Yesterday, (Wednesday, 27 September) students in Catalonia were out on strike and on the streets in many towns and cities. High school students blocked dozens of roads and highways. Most polling centres for Sunday are schools, so the students are called on to play a decisive role in the ongoing events in the build up to the referendum on Sunday.
Walking around the neighbourhood of Poble Sec yesterday, we came across this improvised, militant demonstration of the students from the local high school (pictures below). They were shouting "fewer guns, more schools!"
Students and their parents had received warnings from the Civil Guard about the penal consequences of participating in the referendum. The Union of Headmasters, who are under pressure from the state, have asked the Catalan government (in charge of education) to be temporarily suspended so they can become more freely involved in preparing the vote.
The student strike will continue today and the universities will join it. The slogan is to occupy the schools during the strike and keep them open, in close collaboration with the local community and working class through the defence committees. The latter have been growing all over Catalonia, and now they no longer just organise pickets and propaganda teams but are preparing the actual logistics of the referendum, faced with the paralysis of the Generalitat: to keep the polling centres open, bring in the urns and the ballots, fend off the police, etc.
The look of the city is very impressive, and many streets and squares are full of referendum propaganda and graffiti. There have been more arrests of people preparing or distributing propaganda, while important websites have been closed (including the big civil society platform Omnium and the CUP's, very good, campaign website). The citizens called to serve at the polling stations have received warnings not to show up.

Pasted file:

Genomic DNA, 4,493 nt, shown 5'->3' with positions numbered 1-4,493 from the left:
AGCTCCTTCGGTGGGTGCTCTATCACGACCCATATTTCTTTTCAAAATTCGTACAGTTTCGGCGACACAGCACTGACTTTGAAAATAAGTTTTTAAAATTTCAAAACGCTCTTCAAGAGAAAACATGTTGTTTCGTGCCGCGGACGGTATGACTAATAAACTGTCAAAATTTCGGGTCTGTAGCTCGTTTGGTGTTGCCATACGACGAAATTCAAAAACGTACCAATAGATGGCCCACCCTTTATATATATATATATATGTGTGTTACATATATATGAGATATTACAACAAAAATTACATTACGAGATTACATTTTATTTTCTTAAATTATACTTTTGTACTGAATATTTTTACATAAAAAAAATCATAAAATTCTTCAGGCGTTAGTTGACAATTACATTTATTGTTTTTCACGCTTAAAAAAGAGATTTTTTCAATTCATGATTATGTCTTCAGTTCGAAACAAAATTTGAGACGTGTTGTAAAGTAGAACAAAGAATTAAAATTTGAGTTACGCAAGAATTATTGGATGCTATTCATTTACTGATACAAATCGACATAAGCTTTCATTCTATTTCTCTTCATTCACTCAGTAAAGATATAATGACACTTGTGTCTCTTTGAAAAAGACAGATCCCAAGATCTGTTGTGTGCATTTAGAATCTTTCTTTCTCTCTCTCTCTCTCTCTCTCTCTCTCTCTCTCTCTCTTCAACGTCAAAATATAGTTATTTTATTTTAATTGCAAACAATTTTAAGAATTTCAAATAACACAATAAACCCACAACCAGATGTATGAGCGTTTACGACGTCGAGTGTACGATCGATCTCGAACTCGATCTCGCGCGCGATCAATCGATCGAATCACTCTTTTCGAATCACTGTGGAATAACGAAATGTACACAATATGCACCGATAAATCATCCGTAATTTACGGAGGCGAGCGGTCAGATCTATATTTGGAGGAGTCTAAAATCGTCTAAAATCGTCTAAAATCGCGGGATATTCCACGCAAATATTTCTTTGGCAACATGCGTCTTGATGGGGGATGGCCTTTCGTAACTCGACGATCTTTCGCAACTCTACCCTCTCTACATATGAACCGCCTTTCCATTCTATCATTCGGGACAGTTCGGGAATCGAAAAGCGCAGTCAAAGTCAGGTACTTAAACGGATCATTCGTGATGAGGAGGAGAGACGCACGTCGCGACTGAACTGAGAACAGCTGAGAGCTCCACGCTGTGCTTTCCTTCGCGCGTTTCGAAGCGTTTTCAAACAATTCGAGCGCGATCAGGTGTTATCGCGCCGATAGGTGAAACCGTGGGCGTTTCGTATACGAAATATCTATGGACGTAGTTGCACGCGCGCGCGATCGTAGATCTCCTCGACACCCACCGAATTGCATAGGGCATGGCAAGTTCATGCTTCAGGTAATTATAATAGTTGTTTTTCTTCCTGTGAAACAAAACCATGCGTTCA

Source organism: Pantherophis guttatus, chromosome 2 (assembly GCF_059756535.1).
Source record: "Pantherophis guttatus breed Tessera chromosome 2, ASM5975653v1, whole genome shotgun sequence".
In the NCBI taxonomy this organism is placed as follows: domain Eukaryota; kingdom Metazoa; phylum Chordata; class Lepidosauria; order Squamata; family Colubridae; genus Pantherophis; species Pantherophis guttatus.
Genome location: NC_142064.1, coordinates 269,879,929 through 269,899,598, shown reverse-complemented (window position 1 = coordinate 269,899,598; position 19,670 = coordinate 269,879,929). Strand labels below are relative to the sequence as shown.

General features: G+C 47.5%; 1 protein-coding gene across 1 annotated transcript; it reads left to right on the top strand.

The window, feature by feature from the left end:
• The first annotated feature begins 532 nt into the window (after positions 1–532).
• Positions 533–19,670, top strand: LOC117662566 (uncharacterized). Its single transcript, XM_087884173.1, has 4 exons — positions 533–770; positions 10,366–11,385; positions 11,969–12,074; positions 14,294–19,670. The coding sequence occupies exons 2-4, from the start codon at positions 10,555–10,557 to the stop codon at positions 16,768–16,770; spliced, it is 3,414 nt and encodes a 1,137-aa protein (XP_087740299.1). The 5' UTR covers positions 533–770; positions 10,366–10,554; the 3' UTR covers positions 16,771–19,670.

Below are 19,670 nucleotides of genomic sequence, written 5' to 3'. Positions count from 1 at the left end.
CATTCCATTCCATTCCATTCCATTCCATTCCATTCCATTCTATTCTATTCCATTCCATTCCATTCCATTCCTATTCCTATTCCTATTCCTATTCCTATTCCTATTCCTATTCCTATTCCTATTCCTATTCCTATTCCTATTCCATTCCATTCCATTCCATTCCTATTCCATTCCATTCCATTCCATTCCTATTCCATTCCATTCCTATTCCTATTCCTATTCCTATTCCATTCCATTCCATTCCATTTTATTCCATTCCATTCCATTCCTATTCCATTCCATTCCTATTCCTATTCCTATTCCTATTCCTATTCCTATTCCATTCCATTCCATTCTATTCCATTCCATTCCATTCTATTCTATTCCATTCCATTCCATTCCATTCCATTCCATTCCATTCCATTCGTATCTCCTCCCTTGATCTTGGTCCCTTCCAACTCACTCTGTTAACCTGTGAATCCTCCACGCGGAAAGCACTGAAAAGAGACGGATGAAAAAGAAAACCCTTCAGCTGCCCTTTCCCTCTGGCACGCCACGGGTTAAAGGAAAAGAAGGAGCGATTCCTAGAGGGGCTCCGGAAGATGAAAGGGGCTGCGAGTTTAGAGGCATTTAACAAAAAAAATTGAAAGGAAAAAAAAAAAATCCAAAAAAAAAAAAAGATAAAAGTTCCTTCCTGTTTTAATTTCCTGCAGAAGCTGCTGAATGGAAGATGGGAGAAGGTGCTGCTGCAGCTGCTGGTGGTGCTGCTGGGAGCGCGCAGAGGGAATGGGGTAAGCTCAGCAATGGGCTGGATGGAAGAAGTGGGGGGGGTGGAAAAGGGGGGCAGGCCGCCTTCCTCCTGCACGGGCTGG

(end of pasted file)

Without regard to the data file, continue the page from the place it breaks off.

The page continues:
The Catalan government, the Generalitat, on the other hand, has watered down its rhetoric these past few days. Puigdemont is now saying that unilateral secession is not on the table. Sectors from within the Catalan government, especially from PDeCAT, are preparing for capitulation.
Meanwhile, in this scenario the mass movement on the streets is gaining traction. Furthermore, the slogan of the general strike on the 3rd is catching on. Only the CGT and other minor unions are backing it, not CCOO or UGT, but the CGT, while small, is influential in important sectors in Catalonia, and in a context of extreme social tension the strike could have a big following.
There are several indications of this. The peasants’ union has also been mobilising over the past few days, and has called on all farmers to come out with their tractors and take them to the polling centres on Friday two days ahead of the referendum to prevent police attempts to seal off polling stations. The firefighters have joined the fight. See their impressive arrival at the student rally this morning in Barcelona. Their union has committed to protecting the pickets on October 1.
A big round of repression on Sunday is in the offing. In this context, the Mossos, the Catalan police, are coming under enormous pressure due to the preposterous provocations by the state (closing down schools, intimidating headmasters, demanding submission to the Civil Guard command, etc.), which could open up cracks within the repressive apparatus itself.
In the present conditions this could generate an insurrectionary situation, especially if the state security forces over-react and there is bloodshed on the streets.